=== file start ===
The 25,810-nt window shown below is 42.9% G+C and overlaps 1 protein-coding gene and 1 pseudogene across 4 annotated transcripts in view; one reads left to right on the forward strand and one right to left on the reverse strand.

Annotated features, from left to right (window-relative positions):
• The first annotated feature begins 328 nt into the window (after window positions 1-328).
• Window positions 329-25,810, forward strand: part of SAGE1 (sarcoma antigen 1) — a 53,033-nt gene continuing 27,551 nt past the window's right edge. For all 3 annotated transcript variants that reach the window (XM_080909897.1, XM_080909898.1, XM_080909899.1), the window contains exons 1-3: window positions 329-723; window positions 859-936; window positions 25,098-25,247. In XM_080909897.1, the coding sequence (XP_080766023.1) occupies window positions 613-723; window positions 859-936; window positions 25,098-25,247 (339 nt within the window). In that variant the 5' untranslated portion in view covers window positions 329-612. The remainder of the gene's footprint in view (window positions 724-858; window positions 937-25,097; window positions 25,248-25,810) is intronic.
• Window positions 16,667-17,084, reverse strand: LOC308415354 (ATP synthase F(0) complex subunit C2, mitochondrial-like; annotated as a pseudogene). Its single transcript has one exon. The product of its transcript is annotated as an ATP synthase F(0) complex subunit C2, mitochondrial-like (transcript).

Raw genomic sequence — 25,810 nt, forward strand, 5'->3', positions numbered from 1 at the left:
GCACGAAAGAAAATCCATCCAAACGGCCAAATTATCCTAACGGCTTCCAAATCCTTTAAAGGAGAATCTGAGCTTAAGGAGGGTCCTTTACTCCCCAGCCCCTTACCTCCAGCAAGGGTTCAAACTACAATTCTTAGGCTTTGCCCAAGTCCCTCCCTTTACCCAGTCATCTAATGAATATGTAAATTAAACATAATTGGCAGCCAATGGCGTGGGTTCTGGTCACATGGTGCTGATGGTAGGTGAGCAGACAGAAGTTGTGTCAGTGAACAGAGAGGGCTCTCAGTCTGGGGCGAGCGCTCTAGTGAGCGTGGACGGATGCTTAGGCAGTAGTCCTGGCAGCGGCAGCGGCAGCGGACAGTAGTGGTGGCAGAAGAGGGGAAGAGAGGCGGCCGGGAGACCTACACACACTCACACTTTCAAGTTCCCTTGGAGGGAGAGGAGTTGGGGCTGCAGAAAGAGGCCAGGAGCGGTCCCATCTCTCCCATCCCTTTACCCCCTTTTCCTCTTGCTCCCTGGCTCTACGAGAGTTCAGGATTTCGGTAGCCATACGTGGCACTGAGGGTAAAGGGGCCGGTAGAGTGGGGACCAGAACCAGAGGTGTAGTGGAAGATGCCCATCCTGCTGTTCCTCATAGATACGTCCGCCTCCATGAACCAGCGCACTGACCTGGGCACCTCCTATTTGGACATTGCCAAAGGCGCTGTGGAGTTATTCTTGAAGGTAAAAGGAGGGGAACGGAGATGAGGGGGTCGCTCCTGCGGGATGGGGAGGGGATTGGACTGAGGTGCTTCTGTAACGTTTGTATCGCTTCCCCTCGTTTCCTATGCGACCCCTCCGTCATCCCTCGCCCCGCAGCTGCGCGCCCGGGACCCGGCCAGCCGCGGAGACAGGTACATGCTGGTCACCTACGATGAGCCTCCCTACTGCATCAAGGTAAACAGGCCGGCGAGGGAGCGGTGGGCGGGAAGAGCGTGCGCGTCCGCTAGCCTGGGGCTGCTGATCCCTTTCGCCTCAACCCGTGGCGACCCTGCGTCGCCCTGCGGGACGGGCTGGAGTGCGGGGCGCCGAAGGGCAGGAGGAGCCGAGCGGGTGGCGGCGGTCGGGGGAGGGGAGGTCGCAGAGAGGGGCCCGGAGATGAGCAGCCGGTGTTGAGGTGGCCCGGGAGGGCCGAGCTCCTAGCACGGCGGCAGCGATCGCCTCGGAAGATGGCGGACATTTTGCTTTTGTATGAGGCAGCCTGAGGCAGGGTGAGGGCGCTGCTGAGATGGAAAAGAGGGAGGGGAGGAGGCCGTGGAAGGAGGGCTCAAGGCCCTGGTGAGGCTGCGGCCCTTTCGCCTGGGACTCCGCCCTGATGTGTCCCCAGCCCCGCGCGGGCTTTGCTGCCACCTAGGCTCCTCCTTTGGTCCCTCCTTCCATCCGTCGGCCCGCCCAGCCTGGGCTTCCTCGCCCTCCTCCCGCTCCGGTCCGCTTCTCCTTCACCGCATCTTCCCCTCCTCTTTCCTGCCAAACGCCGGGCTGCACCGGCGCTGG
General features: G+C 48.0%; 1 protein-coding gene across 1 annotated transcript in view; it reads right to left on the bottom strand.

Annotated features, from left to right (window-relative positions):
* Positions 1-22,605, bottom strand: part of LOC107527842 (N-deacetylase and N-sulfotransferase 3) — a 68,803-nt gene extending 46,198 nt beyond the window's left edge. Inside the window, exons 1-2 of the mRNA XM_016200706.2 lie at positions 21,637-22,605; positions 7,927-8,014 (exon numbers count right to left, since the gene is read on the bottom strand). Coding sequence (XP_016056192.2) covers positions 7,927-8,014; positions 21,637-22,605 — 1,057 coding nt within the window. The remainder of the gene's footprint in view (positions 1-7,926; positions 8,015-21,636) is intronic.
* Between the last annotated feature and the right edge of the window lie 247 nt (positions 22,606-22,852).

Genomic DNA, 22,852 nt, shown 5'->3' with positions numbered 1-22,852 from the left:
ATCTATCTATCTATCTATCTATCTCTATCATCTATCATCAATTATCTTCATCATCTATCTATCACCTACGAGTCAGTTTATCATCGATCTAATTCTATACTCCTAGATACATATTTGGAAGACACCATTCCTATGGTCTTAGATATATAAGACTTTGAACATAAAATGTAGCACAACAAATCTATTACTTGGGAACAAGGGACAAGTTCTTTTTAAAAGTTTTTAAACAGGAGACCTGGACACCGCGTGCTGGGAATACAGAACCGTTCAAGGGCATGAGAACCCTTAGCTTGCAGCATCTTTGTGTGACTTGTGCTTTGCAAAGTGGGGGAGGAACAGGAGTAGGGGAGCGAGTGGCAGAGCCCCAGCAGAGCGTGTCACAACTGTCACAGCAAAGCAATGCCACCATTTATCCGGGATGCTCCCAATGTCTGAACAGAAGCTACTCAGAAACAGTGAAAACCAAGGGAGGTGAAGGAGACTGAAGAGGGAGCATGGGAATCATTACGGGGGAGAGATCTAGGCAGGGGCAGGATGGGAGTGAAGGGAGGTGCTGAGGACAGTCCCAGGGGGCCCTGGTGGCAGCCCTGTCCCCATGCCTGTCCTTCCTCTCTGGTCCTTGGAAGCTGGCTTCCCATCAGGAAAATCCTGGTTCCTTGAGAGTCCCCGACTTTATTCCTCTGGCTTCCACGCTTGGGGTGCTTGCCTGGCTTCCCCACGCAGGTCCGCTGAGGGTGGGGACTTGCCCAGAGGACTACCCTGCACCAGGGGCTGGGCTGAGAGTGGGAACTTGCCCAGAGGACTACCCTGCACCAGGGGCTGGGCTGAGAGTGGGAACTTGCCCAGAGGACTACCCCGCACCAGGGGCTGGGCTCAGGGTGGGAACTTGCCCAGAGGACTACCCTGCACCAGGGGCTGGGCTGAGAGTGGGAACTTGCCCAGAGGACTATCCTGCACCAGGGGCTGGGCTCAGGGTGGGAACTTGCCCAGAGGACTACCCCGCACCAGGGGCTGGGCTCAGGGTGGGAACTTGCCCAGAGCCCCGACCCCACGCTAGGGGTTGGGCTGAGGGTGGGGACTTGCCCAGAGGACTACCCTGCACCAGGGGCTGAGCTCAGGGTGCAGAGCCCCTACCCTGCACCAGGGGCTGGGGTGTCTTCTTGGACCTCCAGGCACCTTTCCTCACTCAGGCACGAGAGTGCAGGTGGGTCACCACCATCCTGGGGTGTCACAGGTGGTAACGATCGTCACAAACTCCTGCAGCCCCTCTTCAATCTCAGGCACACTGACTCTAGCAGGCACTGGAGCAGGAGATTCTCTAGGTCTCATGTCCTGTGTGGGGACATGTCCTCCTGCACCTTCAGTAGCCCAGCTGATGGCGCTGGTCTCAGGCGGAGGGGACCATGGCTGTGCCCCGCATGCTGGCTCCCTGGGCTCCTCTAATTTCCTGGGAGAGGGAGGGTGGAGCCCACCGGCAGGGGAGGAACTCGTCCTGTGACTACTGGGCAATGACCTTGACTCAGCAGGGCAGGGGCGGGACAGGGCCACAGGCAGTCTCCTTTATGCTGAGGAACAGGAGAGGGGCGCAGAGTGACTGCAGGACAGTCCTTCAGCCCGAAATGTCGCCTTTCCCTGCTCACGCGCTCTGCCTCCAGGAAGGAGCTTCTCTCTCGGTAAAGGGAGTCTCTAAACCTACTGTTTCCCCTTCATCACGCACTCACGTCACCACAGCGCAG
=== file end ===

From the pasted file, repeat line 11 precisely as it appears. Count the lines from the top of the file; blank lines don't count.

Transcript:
* Between the last annotated feature and the right edge of the window lie 247 nt (positions 22,606-22,852).